All in all, I am very glad I put this on my challenge lists and that I just went for it – it shows how “judging a book by its cover” is still bad 😉  I would heartily recommend this book to all of you.  I am torn between awarding a 4 and a 5, as I didn’t love it the way I loved David Copperfield or TKAMB, but I liked it a lot more than most other 4s, like Wuthering Heights.  I will stick with a 4 for now, but it is definitely going straight on the re-read list!

FQWU: Results!

Hello everyone…good news!!

Yesterday it was results day in the UK and I was collecting all my GCSE results (I’m sure you remember the rather numerous amount of exams I was doing back in May/June).  I was completely over the moon, as I did very very well.  In fact, I got A* in all subjects!  I couldn’t believe the page in front of me.  My Headteacher whisked me and a couple of friends away to talk to the press, as I was the top achiever in the whole school!  It was surreal and I am just so glad all the hard work paid off.

For anyone interested, the subjects I took were:  Maths, English Literature, English Language, Biology, Chemistry, Physics, French, German, Latin Language, Latin Literature, History, Geography, Music and RE.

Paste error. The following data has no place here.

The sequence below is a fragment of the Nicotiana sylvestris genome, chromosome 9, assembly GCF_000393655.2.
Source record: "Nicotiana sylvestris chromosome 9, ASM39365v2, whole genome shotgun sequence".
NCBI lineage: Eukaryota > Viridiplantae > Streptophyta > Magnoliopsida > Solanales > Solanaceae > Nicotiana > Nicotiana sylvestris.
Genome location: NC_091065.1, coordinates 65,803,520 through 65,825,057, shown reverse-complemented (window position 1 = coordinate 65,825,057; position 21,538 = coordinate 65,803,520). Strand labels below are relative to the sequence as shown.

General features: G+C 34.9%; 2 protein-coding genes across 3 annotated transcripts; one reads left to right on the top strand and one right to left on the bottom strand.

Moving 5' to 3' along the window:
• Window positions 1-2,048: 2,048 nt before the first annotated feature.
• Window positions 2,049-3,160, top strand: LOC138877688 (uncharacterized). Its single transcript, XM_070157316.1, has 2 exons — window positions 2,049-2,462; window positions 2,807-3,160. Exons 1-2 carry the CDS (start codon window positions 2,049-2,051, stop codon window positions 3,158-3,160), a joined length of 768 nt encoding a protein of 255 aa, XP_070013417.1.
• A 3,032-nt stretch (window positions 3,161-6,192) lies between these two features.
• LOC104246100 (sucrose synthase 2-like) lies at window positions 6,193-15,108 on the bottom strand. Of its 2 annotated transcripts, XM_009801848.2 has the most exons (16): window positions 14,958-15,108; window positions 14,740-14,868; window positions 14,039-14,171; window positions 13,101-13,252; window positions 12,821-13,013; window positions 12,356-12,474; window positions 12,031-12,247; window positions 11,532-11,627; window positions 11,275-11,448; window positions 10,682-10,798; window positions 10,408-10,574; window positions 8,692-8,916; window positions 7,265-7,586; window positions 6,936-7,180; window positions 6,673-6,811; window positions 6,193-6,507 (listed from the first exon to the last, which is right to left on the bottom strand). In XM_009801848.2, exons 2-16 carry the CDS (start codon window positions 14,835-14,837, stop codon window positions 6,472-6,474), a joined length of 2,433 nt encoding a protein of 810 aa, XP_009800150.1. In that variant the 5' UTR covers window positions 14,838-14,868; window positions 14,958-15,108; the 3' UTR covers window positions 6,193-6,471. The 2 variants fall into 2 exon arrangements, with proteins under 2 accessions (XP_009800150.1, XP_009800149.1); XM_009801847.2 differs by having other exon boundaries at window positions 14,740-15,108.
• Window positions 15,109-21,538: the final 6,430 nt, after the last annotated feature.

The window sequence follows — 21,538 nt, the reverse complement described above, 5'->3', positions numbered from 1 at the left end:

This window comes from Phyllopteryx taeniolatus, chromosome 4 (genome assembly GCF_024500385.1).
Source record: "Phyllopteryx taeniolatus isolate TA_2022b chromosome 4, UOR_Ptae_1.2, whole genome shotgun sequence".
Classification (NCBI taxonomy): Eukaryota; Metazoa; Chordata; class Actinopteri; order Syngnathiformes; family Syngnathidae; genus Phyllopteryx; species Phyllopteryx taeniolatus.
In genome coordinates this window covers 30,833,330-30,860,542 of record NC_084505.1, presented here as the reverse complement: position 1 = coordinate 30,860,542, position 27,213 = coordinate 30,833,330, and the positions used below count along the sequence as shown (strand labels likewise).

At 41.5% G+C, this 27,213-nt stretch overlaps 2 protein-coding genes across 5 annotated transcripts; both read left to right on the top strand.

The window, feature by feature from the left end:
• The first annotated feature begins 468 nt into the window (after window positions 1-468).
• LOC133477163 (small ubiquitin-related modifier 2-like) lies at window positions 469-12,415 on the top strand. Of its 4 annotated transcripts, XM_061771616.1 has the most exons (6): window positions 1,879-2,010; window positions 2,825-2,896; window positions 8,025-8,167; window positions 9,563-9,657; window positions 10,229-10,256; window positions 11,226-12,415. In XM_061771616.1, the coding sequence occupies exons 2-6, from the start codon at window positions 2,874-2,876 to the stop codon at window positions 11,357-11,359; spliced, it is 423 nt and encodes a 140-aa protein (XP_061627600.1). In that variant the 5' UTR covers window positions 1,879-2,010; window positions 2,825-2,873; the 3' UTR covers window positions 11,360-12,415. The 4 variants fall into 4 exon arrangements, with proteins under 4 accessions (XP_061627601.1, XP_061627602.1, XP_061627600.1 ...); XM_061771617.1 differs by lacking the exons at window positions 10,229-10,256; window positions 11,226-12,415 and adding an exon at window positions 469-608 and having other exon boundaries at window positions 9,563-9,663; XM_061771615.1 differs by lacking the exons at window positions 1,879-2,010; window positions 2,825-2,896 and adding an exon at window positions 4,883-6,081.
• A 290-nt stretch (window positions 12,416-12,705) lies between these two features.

I even managed 100% in Latin Language and 100% in numerous Science, French, German, Latin, History and Geography modules.

Wow..it does sound like I’m blowing my own trumpet!  Sorry if any of that sounds arrogant or self-absorbed – I am just so happy and wanted to share my news with the great book-bloggers who have constantly offered support and encouragement throughout my exams – thanks a lot!

In reading news, I am still on Dracula and going rather slowly (it is too creepy to read late at night!) but I should be finished with it rather soon.  It has been an unexpected pleasure to read.  Next up is Fantastic Mr Fox by Roald Dahl…but in French!  Should be a nice read.

I hope any of you who have been involved with exams/results are pleased and relieved and that everyone else is having a relaxing August doing some great reading.  🙂

The Da Vinci Code – Dan Brown

Title: The Da Vinci Code

Author: Dan Brown

Date Finished: 16/08/12

Re-Read? : First time read

Challenges? : No

Overall: 4/5 – rather good